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October 21, 2014
Friday, June 27, 2014

Throwing the ball into Judge Griesa’s court

Economy Minister Axel Kicillof announces the government’s deposit to pay restructured bondholders, flanked by Cabinet Chief Jorge Capitanich (l) and Legal and Technical Secretary Carlos Zannini (r).
An hour after announcement, Griesa rejects stay request, schedules hearing for today

President Cristina Fernández de Kirchner’s administration yesterday deposited the next payment needed to avoid a default on its restructured bonds, Economy Minister Axel Kicillof announced early yesterday morning, although a US federal court decided not to let the payment go through.

Both moves increased the stakes in the ongoing 12-year legal chess game between the country and creditors who refused to accept the debt restructurings, and have won victories in US courts demanding the full value of defaulted bonds.

“Not paying while having the resources and forcing a voluntary default is something that is not contemplated in Argentine law,” Kicillof said. “It would be a clear violation of the debt prospectus.”

US Judge Thomas Griesa later denied Argentina’s request to extend deadlines to repay debt to creditors the government has often referred to as “vultures.” He scheduled a hearing for the parties to elaborate on their stances for today at 11:30am.

In order to pay holders of the country’s restructured bonds without being in contempt of court, Argentina said it needed a stay to be issued by US District Judge Thomas Griesa in New York that would have temporarily suspended his order for the country to pay holdouts simultaneously.

Griesa denied Argentina’s stay request about an hour after Kicillof said the deposit had been made, but the government still has another month to strike a deal with the hedge funds, which are led by Paul Singer’s NML Capital, a subsidiary of Elliot Management.

The federal judge said Argentina’s request was “not appropriate” because the requirement to pay US hedge funds involved in the Manhattan litigation was only triggered if Argentina makes a payment to bondholders who exchanged their bonds for bonds of lesser value in the years after Argentina’s economy collapsed in 2001.

Later in the evening, Judge Griesa responded affirmatively to a request by Dechert, the firm representing the holdouts, to “convene a hearing as soon as is practicable to address this violation of this Court’s order.”

“This is a brazen step in violation of this Court’s orders and it warrants a swift and decisive response,” the letter read, making reference to Kicillof’s speech at the United Nations in New York on Wednesday, his remarks at yesterday’s news conference and the governement’s official news release on the matter.

Griesa scheduled a hearing for the parties to elaborate on their stances for today at 11.30am Buenos Aires time.

Signed by Robert Cohen, the letter added that “Minister Kicillof said Your Honor’s rulings place Argentina in an absurd position and stated further that Your Honor is biased,” also defining the government’s claim that the funds “had never wanted to negotiate” as false.

“We affirm our commitment to honour our debt to all creditors,” Kicillof had affirmed at the news conference yesterday morning, calling for fair conditions under which to negotiate with the holdouts, without the lurking threat of embargos.

Kicillof said Argentina owes a US$832 million coupon payment on restructured bonds on Monday.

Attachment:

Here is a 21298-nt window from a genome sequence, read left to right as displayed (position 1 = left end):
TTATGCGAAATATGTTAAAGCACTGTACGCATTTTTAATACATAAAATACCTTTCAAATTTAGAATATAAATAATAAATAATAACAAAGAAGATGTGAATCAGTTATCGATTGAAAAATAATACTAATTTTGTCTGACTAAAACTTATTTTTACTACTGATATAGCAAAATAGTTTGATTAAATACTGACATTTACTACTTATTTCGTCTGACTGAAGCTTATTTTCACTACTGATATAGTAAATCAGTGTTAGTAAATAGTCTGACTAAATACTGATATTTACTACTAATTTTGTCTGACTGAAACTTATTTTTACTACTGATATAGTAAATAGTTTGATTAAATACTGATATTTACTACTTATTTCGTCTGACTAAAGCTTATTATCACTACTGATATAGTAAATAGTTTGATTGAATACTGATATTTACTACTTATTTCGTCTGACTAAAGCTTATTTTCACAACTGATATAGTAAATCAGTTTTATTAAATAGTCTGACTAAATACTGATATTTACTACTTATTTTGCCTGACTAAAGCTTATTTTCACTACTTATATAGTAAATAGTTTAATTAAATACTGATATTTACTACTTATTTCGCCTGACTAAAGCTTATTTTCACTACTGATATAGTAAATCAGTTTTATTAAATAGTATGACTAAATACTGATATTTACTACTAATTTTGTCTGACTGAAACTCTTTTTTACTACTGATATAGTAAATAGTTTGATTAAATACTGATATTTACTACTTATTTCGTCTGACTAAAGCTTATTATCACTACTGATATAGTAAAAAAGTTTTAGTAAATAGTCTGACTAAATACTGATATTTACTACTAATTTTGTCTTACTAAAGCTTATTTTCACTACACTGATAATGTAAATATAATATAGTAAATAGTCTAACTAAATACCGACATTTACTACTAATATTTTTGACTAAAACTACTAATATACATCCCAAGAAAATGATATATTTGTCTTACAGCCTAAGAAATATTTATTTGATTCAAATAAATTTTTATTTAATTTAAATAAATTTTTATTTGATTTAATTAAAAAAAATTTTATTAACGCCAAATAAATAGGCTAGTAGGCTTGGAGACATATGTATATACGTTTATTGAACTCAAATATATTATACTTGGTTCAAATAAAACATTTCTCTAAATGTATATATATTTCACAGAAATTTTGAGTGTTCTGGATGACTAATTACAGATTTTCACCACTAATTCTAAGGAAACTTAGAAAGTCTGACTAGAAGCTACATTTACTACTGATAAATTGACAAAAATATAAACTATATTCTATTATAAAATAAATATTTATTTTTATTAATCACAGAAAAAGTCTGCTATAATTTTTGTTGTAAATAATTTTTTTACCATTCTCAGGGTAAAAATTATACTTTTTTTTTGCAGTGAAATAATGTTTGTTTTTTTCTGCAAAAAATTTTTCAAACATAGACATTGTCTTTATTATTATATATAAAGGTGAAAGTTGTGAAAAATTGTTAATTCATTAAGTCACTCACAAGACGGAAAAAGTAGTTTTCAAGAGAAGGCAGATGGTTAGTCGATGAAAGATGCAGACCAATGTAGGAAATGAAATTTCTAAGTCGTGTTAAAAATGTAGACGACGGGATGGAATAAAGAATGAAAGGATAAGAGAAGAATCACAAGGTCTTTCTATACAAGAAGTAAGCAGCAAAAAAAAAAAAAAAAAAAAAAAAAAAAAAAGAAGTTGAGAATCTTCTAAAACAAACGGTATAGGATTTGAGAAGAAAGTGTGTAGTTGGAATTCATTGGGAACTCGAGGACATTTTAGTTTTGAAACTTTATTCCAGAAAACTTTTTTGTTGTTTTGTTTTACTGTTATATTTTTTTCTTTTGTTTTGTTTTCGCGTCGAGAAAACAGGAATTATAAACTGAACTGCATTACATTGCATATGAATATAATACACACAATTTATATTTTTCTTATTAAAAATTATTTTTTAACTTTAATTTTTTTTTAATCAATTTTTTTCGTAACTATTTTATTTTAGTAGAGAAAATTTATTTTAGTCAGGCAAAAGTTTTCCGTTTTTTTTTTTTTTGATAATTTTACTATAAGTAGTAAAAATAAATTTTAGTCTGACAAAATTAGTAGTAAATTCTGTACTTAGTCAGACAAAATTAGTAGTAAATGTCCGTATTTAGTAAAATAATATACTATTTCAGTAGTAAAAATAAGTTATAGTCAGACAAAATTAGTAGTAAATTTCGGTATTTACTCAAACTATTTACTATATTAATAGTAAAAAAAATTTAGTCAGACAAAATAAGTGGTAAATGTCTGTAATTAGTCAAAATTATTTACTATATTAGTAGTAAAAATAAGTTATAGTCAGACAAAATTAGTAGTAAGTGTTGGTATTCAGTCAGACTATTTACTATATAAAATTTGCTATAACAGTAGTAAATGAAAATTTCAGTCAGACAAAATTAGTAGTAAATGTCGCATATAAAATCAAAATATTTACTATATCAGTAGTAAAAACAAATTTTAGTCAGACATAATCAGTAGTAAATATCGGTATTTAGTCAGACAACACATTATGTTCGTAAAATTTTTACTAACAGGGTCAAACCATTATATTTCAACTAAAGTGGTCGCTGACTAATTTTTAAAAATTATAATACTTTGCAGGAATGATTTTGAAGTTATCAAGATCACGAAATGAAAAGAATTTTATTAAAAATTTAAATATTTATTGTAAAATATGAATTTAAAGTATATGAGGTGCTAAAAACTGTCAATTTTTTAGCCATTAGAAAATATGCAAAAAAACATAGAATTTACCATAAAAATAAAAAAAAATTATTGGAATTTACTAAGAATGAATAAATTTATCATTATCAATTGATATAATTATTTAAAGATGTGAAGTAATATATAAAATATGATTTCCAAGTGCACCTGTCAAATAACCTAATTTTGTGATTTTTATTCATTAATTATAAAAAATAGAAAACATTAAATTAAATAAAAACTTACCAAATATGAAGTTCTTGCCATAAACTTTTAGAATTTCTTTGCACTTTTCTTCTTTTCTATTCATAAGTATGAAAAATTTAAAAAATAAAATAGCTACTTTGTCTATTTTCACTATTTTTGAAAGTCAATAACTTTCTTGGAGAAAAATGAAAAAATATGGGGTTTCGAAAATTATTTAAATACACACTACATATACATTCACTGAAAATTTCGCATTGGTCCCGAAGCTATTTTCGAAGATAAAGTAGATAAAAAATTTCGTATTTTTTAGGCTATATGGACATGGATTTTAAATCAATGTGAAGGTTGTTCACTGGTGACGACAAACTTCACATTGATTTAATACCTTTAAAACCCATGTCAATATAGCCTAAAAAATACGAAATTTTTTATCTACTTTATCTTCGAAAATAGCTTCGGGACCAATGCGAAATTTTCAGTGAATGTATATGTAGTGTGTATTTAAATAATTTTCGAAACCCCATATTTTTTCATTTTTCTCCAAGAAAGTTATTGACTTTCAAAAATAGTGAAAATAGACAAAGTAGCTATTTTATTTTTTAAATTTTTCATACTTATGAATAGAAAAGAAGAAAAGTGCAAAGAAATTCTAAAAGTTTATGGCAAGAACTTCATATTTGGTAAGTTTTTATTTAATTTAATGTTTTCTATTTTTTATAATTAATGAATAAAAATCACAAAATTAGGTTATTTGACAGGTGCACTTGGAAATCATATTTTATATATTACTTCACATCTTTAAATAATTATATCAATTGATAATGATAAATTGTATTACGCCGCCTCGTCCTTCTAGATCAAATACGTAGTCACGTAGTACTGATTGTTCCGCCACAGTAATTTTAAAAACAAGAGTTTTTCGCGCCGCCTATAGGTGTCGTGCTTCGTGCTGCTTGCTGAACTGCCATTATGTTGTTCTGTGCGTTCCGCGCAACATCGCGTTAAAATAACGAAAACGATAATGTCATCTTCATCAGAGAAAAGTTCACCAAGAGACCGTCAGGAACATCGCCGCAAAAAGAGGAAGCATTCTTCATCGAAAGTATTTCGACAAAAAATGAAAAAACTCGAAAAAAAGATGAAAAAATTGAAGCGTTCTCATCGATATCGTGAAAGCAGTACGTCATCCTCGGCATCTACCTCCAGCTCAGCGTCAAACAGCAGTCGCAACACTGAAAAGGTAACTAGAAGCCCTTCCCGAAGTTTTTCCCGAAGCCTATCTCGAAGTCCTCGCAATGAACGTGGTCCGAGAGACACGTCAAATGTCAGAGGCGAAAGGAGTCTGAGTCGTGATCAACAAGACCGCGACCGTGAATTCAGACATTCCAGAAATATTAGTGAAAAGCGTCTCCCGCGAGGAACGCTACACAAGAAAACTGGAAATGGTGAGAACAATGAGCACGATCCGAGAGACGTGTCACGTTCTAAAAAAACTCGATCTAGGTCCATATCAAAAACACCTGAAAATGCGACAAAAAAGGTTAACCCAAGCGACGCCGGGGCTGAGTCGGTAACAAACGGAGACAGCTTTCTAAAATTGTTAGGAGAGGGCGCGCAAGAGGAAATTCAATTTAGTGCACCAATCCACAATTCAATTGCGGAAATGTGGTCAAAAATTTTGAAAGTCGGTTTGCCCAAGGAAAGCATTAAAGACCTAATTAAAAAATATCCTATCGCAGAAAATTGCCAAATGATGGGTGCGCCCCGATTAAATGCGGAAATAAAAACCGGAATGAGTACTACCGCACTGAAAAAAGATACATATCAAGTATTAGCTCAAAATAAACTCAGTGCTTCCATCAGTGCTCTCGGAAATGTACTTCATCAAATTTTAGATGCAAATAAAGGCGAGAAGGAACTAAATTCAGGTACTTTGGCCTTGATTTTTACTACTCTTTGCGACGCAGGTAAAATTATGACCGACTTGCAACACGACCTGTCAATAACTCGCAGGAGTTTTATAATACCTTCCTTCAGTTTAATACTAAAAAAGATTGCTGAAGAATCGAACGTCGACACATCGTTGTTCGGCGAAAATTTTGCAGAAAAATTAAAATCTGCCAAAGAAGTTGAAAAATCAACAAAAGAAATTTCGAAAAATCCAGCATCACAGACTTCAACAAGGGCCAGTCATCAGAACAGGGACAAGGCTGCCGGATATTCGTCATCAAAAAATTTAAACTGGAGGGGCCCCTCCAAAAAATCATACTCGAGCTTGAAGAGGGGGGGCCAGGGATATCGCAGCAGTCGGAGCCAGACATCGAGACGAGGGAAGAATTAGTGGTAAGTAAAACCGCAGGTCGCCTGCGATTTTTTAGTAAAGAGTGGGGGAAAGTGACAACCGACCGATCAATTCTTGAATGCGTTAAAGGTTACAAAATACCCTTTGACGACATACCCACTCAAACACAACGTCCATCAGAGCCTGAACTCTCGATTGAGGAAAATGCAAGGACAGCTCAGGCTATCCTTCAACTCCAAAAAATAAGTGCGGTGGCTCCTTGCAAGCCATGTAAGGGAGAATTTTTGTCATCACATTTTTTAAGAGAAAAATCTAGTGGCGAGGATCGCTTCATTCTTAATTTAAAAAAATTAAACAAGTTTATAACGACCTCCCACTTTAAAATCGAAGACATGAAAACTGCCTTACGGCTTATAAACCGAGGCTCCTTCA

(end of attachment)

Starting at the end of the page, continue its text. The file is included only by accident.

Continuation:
“Of that total, US$539 million was deposited in the accounts ... of the Bank of New York Mellon at the Central Bank of Argentina,” Kicillof said, adding that the rest of the US$832 million had been deposited by way of other financial institutions.

Argentina’s debt servicing costs are set to more than double in 2015.

A deal with NML Capital and its allied funds would prevent a new default, but would likely imply a flood of litigation not only by some of the restructured bondholders seeking the same payment as the holdouts, but also from those who did not enter the debt swaps and were awaiting the outcome of NML’s litigation to take action.

Argentina will have the month of July to negotiate with its holdout creditors before falling into technical default. The payment for which the country made a deposit yesterday is due on Monday, but with that payment blocked by the courts, Buenos Aires will have a 30-day grace period to strike a deal with holdout creditors and pay both groups.

Payment crunch

Central Bank reserves, which fell 30 percent last year but which have remained steady this year and recently edged above the US$29 billion mark, are expected to fall in the second half of 2014 after soy is harvested and sold.

But Argentina’s financial markets slipped only slightly on the news of Griesa’s rejection, as investors bet that the country will use the 30-day grace period to strike a deal with the holdouts.

Griesa has ordered Argentina to pay the holdouts US$1.33 billion plus accrued interest, at the same time it pays the 93 percent of bondholders who accepted the 2005 and 2010 restructurings. Argentina had asked him for a stay on that order in order to allow Monday’s coupon payment to go through.

The restructured bonds, stemming from Argentina’s US$100 billion 2002 default, offer less than a third of the original value of the debt. The holdouts have sued in the US courts to be repaid 100 cents on the dollar.

The debt drama is being played out in New York this week, where Griesa’s order includes an injunction against Bank of New York Mellon and other payment agents from transferring money from Argentina to its restructured bondholders.

Also in Manhattan, lawyers for the holdouts and Argentina raced against the clock to clinch a deal for settling the seven percent of defaulted bonds that were not restructured.

Herald with Reuters

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